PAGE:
Professor Korner has generously supported school mathematics for more than 30 years and has been a good friend to NRICH since it started.

The final of five articles which containe the proof of why the sequence introduced in article IV either reaches the fixed point 0 or the sequence enters a repeating cycle of four values.

Start with any whole number N, write N as a multiple of 10 plus a remainder R and produce a new whole number N'. Repeat. What happens?

In this third of five articles we prove that whatever whole number we start with for the Happy Number sequence we will always end up with some set of numbers being repeated over and over again.

This article discusses how every Pythagorean triple (a, b, c) can be illustrated by a square and an L shape within another square. You are invited to find some triples for yourself.

An article which gives an account of some properties of magic squares.

Suppose A always beats B and B always beats C, then would you expect A to beat C? Not always! What seems obvious is not always true. Results always need to be proved in mathematics.

An account of methods for finding whether or not a number can be written as the sum of two or more squares or as the sum of two or more cubes.

Take a number, add its digits then multiply the digits together, then multiply these two results. If you get the same number it is an SP number.

This article extends the discussions in "Whole number dynamics I". Continuing the proof that, for all starting points, the Happy Number sequence goes into a loop or homes in on a fixed point.

The first of five articles concentrating on whole number dynamics, ideas of general dynamical systems are introduced and seen in concrete cases.

Which is the biggest and which the smallest of $2000^{2002}, 2001^{2001} \text{and } 2002^{2000}$?

Is the mean of the squares of two numbers greater than, or less than, the square of their means?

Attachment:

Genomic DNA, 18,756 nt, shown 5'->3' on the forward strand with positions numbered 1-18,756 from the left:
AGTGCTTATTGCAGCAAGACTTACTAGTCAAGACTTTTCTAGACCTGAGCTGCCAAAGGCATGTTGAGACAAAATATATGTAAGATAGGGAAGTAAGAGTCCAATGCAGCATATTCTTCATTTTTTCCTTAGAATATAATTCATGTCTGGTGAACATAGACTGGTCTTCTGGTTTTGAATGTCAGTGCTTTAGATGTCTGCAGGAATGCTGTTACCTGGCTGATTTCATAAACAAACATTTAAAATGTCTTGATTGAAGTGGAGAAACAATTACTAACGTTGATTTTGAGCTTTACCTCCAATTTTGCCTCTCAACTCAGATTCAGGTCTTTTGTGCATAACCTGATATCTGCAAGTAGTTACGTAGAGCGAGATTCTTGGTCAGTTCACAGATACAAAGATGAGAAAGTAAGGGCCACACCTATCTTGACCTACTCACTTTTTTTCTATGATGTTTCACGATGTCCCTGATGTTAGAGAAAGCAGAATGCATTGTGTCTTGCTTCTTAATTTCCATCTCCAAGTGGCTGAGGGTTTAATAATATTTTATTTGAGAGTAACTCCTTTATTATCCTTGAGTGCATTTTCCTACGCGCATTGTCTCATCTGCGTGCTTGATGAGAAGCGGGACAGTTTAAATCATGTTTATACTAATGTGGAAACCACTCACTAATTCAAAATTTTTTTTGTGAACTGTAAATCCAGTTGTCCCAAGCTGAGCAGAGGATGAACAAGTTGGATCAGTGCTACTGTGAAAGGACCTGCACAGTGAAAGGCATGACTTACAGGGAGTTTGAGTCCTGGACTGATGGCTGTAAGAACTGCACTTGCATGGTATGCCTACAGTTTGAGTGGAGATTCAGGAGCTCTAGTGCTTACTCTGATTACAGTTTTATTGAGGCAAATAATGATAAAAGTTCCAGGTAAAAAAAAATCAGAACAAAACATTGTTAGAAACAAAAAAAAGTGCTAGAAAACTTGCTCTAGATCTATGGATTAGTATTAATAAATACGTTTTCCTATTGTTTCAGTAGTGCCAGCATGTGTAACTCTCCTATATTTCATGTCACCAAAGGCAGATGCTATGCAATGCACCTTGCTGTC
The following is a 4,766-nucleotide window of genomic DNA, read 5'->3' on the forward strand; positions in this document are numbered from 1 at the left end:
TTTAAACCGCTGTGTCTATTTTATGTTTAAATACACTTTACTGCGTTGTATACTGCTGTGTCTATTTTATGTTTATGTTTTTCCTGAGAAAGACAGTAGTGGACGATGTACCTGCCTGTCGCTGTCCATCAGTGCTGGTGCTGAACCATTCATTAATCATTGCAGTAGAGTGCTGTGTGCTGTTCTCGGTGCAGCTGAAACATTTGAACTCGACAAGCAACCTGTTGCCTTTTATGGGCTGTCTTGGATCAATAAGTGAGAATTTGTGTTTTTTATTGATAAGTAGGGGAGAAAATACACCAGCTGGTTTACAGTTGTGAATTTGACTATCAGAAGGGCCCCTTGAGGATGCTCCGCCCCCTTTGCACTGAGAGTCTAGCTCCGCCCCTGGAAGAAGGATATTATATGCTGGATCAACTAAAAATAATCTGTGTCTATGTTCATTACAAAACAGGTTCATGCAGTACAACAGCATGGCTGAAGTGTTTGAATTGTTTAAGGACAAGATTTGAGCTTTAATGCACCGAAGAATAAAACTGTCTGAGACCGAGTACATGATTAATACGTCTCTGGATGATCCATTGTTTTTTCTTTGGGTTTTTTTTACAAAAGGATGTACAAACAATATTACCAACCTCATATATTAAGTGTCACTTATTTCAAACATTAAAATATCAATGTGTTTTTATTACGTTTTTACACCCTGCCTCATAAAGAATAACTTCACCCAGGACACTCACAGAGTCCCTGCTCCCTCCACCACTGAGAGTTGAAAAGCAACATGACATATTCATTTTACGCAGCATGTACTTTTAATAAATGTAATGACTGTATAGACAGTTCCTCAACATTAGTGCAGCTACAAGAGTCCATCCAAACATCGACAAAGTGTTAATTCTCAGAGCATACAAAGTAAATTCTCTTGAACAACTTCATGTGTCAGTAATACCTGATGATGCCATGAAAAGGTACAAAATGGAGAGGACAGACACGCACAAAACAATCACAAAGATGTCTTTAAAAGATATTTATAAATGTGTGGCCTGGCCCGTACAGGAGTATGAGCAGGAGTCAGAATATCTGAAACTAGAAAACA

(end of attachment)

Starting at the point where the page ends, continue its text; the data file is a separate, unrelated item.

Explain why, when moving heavy objects on rollers, the object moves twice as fast as the rollers. Try a similar experiment yourself.

Four jewellers possessing respectively eight rubies, ten saphires, a hundred pearls and five diamonds, presented, each from his own stock, one apiece to the rest in token of regard; and they. . . .

Show that x = 1 is a solution of the equation x^(3/2) - 8x^(-3/2) = 7 and find all other solutions.

Learn about the link between logical arguments and electronic circuits. Investigate the logical connectives by making and testing your own circuits and fill in the blanks in truth tables to record. . . .

Caroline and James pick sets of five numbers. Charlie chooses three of them that add together to make a multiple of three. Can they stop him?

Find all positive integers a and b for which the two equations: x^2-ax+b = 0 and x^2-bx+a = 0 both have positive integer solutions.

In this article we show that every whole number can be written as a continued fraction of the form k/(1+k/(1+k/...)).

We continue the discussion given in Euclid's Algorithm I, and here we shall discover when an equation of the form ax+by=c has no solutions, and when it has infinitely many solutions.